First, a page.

French people take a great deal of care when creating decorations for the Christmas Eve dinner, particularly ornaments for the dining table, which must look elegant and inviting. On Christmas Day, food is still a very important part of the day, particularly at lunch time when it is common to eat a particularly special dish, such as rabbit, coq au vin, vol-au-vent (bouchées à la reine), etc.
On Christmas’ Eve, the midnight mass is part of the French traditions of Christmas however not everyone will be joining the church on that night. The religious service usually starts either at the stroke of midnight or a few hours before in all the cathedrals and parish churches all over France. Families get together in prayer and carol singing in celebration of the birth of Jesus Christ which tradition believed to have occurred at night. Many churches are decorated for the occasion with Christmas candles, Christmas trees and a Nativity scene. Some families come back home after the Mass to a delicious French Christmas log and occasionally to open their Christmas presents.
All French Christmas markets find their origins in Alsace. Indeed the proximity of the region to Germany gives Alsatian and French Christmas markets a distinctly Germanic touch. This is apparent in the structure of the market stalls, which are little wooden houses resembling mountain chalets, covered in lights and decorations. The oldest Christmas market in Europe is that of Strasbourg, which dates back to 1570. Christmas markets mainly sell Christmas products or sometimes Christmas gifts. They can now be found all over France, with their distinctive wooden chalets.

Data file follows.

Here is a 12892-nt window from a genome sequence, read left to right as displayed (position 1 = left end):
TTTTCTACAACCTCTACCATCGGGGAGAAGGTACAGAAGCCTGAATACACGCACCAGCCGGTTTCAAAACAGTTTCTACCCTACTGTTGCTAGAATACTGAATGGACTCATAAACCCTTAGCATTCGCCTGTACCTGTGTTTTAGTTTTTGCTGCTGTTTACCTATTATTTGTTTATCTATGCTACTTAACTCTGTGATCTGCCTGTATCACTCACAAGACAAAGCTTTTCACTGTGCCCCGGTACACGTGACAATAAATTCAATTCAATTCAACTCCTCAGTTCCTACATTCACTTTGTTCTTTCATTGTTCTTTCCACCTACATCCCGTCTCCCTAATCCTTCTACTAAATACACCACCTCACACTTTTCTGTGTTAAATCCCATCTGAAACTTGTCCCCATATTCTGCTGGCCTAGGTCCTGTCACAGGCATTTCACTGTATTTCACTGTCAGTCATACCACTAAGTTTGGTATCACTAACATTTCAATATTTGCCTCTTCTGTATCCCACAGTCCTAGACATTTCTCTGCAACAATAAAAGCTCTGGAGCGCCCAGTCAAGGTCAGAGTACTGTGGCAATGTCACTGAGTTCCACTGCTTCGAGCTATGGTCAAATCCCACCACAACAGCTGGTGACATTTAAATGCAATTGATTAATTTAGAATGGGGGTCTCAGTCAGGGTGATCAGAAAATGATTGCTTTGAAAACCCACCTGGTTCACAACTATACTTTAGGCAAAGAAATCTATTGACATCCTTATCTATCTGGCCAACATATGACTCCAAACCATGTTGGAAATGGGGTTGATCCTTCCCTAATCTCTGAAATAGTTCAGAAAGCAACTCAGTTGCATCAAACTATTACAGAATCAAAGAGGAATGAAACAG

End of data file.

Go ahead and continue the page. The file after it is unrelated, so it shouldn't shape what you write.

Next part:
The colors of Christmas – les couleurs de Noël
The traditional colors of Christmas are red, gold, and green. The flamboyant color red evokes light and warmth (as well as Santa’s outfit). Gold makes reference to the sun, which is not often visible in Northern France in December. Green is a reminder of the evergreen trees, such as figs and holly which are always green, regardless of the season or time of year. It is the color of hope, as it is paired with the knowledge that spring will eventually return.
My recipe is a timeless French cookie called “Madeleine’s.” They are simple classic afternoon tea cookie that is delicious and light. You can add your favorite ingredients such as spices, lemon or orange extract, toasted nuts. You can use mini-muffin tin if you don’t have Madeleine pans. They won’t look the same but will still taste great. Les cookies sont magnifiques (the cookies are magnificent)
Specialty tools: Two 12-cavity Madeleine pans
Preparation time: 15 minutes
Baking time: 10 minutes
Yield: 2 dozen
1/4 teaspoon salt
2/3 cup sugar
1 teaspoon vanilla extract
1 cup all-purpose unbleached flour
1/2 cup (1 stick) unsalted butter, melted and cooled
1 teaspoon lemon zest, finely minced
Preheat the oven to 400°F degrees. Spray the cavities of two 12-cavity Madeleine pans with nonstick cooking spray and set aside briefly. Using a mixer, beat the eggs with the salt in a large mixing bowl until they’re foamy. Gradually add the sugar and whip the mixture at medium-high speed for about 5 minutes, until the mixture is pale colored and holds a slowly dissolving ribbon when the beater is lifted. Add the vanilla extract and blend in well. Determining the ribbon stage for your Madeleine cookies. Fold the flour into the mixture in three stages. Fold in the melted butter in three stages. Blend in the lemon zest. Transfer the mixture to a 2-cup liquid measuring cup. Pour the batter into each cavity of the pans, filling three-fourths full. Place the pans on baking sheets. Bake for 10 minutes, until the Madeleine’s are golden and spring back when touched. Remove the cookie sheets from the oven and turn the Madeleine pans upside down on cooling racks. Gently shake the pans to remove the cookies. Cool completely on the racks. Store in an airtight container at room temperature for up to 3 days or freeze for longer storage.
**Make sure you return tomorrow for another country (Day 5) and another fabulous recipe…
Till Next Time………………………….